for r in us-east-1 us-west-1 ap-southeast-1 eu-west-1; do ec2-import-keypair --region $r paul-public-key --public-key-file ~/.ssh/id_rsa.pub ; done

3) Setup an elastic IP, and then create DNS entries for your mail server, that point to that IP. Let’s assume you are going to call your mail server mail1.example.com, you will need records in example.com’s zone for:

mail1 CNAME ec2-xxx-xxx-xxx-xxx.eu-west-1.compute.amazonaws.com.
mail1 MX 10 mail1

Where xxx-xxx-xxx-xxx is your elastic IP. For other domains, you can then point their MX records to mail1.example.com.

4) Setup a security group for your Zimbra server with the desired ports open (25,80,443, 110, 143, 389, 443, 993, 995, 7071, 7110, 7995, 7143, 7993 etc… ).

ec2-create-group "Zimbra ZCS" -d "Zimbra Collaboration Suite Group"
ec2-authorize "Zimbra ZCS" -P icmp -t -1:-1
ec2-authorize "Zimbra ZCS" -P tcp -p 22
ec2-authorize "Zimbra ZCS" -P tcp -p 25
ec2-authorize "Zimbra ZCS" -P tcp -p 80
ec2-authorize "Zimbra ZCS" -P tcp -p 7071


1) Launch a new instance. Replace paul-public-key with the name of your public key (this will need to have been imported into AWS previously). The -g switch refers to your security group. We are using 100GB as the main disk size, as by default they are too small for a Zimbra installation.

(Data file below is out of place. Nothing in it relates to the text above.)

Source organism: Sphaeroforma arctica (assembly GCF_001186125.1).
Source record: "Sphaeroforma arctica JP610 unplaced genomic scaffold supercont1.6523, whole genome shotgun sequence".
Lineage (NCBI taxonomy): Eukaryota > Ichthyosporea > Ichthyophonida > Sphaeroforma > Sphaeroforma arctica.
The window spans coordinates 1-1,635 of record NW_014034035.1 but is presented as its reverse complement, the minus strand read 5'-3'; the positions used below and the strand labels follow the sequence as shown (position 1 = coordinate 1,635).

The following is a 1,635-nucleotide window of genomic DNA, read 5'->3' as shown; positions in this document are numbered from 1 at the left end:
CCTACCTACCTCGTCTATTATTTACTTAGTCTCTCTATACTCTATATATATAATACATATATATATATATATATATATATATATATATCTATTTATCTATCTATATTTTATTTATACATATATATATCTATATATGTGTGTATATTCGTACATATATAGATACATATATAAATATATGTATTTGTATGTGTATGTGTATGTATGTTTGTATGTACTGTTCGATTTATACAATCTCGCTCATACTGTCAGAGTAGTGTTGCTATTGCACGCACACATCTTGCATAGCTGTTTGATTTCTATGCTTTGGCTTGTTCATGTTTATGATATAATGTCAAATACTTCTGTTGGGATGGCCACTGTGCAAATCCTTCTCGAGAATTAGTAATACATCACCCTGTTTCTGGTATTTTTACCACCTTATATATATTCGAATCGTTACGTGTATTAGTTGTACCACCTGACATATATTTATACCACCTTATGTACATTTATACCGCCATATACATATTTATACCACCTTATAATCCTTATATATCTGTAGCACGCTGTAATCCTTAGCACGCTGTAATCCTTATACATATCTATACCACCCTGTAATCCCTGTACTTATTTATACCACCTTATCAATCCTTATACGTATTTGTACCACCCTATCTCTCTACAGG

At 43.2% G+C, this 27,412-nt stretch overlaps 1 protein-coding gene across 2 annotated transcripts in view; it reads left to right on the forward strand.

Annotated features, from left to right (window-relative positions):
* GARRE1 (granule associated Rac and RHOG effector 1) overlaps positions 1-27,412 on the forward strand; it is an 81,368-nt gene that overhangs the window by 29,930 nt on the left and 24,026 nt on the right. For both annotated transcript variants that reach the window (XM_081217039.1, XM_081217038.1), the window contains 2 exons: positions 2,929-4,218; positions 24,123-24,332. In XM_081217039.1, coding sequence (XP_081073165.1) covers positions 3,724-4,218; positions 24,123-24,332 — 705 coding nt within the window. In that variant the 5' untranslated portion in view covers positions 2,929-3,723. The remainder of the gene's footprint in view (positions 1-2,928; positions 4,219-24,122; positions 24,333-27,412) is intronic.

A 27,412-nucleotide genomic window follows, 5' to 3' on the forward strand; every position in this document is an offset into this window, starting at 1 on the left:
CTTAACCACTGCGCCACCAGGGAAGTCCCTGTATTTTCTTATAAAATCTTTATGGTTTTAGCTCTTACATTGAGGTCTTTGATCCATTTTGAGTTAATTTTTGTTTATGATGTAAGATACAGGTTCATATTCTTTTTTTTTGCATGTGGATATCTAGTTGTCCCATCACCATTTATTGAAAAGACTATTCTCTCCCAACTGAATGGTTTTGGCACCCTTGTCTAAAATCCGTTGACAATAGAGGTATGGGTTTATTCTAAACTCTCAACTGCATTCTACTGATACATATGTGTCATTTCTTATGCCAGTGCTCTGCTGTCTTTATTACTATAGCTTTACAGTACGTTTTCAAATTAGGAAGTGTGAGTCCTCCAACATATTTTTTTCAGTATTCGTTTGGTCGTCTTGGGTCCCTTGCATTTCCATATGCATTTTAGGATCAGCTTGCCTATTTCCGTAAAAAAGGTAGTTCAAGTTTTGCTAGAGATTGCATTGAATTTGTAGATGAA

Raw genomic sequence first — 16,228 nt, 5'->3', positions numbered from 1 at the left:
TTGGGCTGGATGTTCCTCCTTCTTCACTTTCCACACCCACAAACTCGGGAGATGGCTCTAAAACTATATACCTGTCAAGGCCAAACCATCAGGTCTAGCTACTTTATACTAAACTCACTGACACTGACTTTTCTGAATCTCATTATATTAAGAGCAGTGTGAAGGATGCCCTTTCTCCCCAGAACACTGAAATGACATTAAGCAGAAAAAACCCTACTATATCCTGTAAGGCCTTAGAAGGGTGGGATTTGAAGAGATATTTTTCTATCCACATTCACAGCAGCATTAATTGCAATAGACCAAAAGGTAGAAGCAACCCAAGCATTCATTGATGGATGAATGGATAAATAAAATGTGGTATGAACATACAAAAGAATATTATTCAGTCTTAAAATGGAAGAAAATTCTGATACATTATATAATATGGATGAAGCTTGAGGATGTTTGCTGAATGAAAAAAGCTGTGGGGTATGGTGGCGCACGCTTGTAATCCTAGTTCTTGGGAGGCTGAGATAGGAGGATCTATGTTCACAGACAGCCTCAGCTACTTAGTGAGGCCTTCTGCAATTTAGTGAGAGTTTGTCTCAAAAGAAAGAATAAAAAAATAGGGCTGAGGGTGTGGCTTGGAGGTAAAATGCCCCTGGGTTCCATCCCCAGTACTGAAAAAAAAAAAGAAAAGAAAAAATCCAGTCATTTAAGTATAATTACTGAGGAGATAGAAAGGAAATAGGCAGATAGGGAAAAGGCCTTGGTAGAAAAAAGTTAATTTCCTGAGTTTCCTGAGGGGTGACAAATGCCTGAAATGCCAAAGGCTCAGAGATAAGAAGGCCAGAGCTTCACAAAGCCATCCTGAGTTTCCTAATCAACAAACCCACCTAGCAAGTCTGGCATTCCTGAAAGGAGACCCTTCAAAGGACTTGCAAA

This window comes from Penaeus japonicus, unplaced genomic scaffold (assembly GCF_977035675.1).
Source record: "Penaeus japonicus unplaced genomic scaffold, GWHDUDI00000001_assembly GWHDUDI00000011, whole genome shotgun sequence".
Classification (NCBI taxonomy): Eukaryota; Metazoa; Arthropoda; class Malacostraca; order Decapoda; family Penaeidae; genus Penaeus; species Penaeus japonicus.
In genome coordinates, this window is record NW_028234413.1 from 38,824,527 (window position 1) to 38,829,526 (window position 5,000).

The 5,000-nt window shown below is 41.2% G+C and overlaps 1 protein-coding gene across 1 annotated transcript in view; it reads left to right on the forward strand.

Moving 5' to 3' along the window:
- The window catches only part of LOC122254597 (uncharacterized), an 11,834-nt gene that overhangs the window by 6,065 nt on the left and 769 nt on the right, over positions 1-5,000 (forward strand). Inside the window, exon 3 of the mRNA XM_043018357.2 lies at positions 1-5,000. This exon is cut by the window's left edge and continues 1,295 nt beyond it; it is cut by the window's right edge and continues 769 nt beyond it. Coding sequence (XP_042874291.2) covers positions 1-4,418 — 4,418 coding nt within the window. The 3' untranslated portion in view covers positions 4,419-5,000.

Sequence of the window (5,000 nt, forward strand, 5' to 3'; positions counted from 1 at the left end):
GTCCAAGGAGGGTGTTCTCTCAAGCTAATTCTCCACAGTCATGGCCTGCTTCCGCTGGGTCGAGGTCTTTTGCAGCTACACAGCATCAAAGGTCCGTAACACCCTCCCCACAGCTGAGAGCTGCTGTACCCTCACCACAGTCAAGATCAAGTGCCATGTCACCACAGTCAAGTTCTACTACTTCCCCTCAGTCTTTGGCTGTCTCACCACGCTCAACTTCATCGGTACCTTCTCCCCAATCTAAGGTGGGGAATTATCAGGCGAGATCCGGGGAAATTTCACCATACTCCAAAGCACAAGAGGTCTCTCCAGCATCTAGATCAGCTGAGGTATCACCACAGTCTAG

// This will launch a new launch instance of Ubuntu 10.04 LTS
ec2-run-instances -t m1.large -g "Zimbra ZCS" -k paul-public-key -b "/dev/sda1=:100:false" ami-cc0e3cb8 --region eu-west-1

2) SSH in and resize the filesystem to the full disk size. Run ec2-describe instances to find your new instance’s IP address, then ssh in to it and resize the file system.

ssh ubuntu@your-instance-public-ip
sudo su -
resize2fs /dev/sda1

3) Assign the elastic IP you chose earlier

// Check your instances ID
// Associate the address to the instance
ec2-associate-address ELASTIC_IP_ADDRESS -i INSTANCE_ID

4) Set up hostname on the system

echo 'mail1.example.com' > /etc/hostname
echo ' mail1.example.com mail1' >> /etc/hosts
hostname mail1.example.com

Then check it works with..

hostname --fqdn

IMPORTANT: The commands above specify as the IP for the system’s hostname in /etc/hosts. You need all 3 fields listed in /etc/hosts (eg. mail1.example.com mail1) – otherwise LDAP install fails as it tries to connect to resolved elastic IP. In addition, use a CNAME for the public DNS MX records hostname instead of A record, then when it is resolved internally, it should get a local IP, which should assist postfix with LMTP lookups. If you don’t do this you will get issues – http://wiki.zimbra.com/wiki/Incoming_Mail_Problems – A crude fix is to open port 7025 in the security group, but the CNAME is better.